- Circumlocution: two people using words to point to an experience that can’t really completely be put into words in such a way that they both know what they are talking about and can get closer by continuing to “circle” the actual phenomenon, which can never be fully described: “It’s like democracy, but not quite…more like citizen participation…” “I know what you mean…it’s like each person being active, not just representatives….” “It’s like a community….”
Whoever would have thought that such distinctions could be made in our inner experiencing, perhaps in the same way that we can name hundreds of colors that we can distinguish between in the outer world?! It was this careful study of inner experiencing, and inner actions, that allowed Gendlin to define the very helpful process called Focusing, which allows everyone could learn to sit at The Creative Edge of felt experiencing, Gendlin’s “felt sense,” and find new meanings and creative solutions.
Client-Centered and Experiential Psychotherapy
In the 1950’s, Gendlin studied psychology at the University of Chicago with Dr.Carl Rogers, creator of Empathic Listening and Client-Centered Therapy. Gendlin also took a degree in Philosophy. Staying on as a faculty member in the Department of Psychology, he created his theory of changes in felt experiencing as the basis of personality change. He was the founder and long-time editor of the journal Psychotherapy: Theory, Research, and Practice.
Gendlin helped to create The Experiencing Scale, a research measure which could accurately predict success in therapy from looking at the client’s own capacity to speak from fresh, ongoing experiencing instead of intellectualizations.
In a large research project, he and others zeroed in on client Focusing as the most important factor in successful therapy. In 1970 he received the “Distinguished Professional Psychologist of the Year” award from the American Psychological Association for his study of client Focusing.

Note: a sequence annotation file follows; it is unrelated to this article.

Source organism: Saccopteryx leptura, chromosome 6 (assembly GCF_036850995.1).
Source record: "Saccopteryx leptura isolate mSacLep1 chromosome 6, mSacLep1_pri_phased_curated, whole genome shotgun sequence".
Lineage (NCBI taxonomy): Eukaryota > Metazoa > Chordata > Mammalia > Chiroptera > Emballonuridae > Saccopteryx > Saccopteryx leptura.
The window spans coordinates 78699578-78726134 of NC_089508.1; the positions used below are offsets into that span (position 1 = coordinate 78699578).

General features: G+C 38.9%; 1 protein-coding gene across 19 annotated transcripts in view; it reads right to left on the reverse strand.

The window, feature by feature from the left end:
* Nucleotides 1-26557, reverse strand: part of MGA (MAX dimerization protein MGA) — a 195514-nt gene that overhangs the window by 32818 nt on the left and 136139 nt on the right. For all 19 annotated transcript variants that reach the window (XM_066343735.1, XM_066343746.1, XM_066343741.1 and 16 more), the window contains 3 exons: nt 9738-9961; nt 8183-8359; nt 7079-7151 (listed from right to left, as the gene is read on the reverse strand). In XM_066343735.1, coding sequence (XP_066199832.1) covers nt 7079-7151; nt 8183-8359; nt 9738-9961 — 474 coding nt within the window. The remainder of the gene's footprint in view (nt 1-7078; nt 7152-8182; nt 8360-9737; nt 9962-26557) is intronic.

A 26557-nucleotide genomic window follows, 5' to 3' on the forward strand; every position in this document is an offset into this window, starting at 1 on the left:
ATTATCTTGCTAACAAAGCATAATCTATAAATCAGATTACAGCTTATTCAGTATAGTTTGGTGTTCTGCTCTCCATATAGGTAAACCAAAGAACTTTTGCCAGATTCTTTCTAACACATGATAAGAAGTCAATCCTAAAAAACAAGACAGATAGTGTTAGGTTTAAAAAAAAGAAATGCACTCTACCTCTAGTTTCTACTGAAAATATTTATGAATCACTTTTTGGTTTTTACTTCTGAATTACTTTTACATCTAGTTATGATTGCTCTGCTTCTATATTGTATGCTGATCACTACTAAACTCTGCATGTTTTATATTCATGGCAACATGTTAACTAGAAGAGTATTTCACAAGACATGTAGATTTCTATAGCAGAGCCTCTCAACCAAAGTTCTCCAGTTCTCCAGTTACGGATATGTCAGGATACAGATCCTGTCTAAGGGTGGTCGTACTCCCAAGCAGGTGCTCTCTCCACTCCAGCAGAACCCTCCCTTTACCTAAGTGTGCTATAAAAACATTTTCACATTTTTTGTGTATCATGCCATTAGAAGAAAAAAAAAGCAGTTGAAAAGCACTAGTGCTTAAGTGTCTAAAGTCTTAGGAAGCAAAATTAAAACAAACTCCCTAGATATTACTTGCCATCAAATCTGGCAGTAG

Focusing As A Self-Help Skill
Gendlin went on to define the Focusing skill (Focusing, Bantam, 1981) as a way of teaching, not only clients, but everyone how to get in touch with the creativity found in felt experiencing. He founded Focusing-Oriented Therapy (Focusing-Oriented Therapy: A Manual of the Experiential Method, Guilford, 1996) as a specific approach for using Focusing to increase client experiencing and thus change in many methods of therapy, regardless of theoretical orientation.
Thinking At The Edge (TAE)
In his 80s, Gendlin is still creating new theory and practice. With his Process Model and Philosophy of the Implicit, he has contributed to Post-Modern philosophy. He has created another self-help skill, called Thinking At The Edge (TAE). TAE is a precise method for creating new theory and philosophy out of one’s own “gut sensing” or felt experiencing of something that is meaningful, universal, and profound. Now, everyone can learn to build theory and philosophy by “focusing” upon their own inner experiencing.
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These materials are offered purely as self-help skills. In providing them, Dr. McGuire is not engaged in rendering psychological, financial, legal, or other professional services. If expert assistance or counseling is needed, the services of a competent professional should be sought.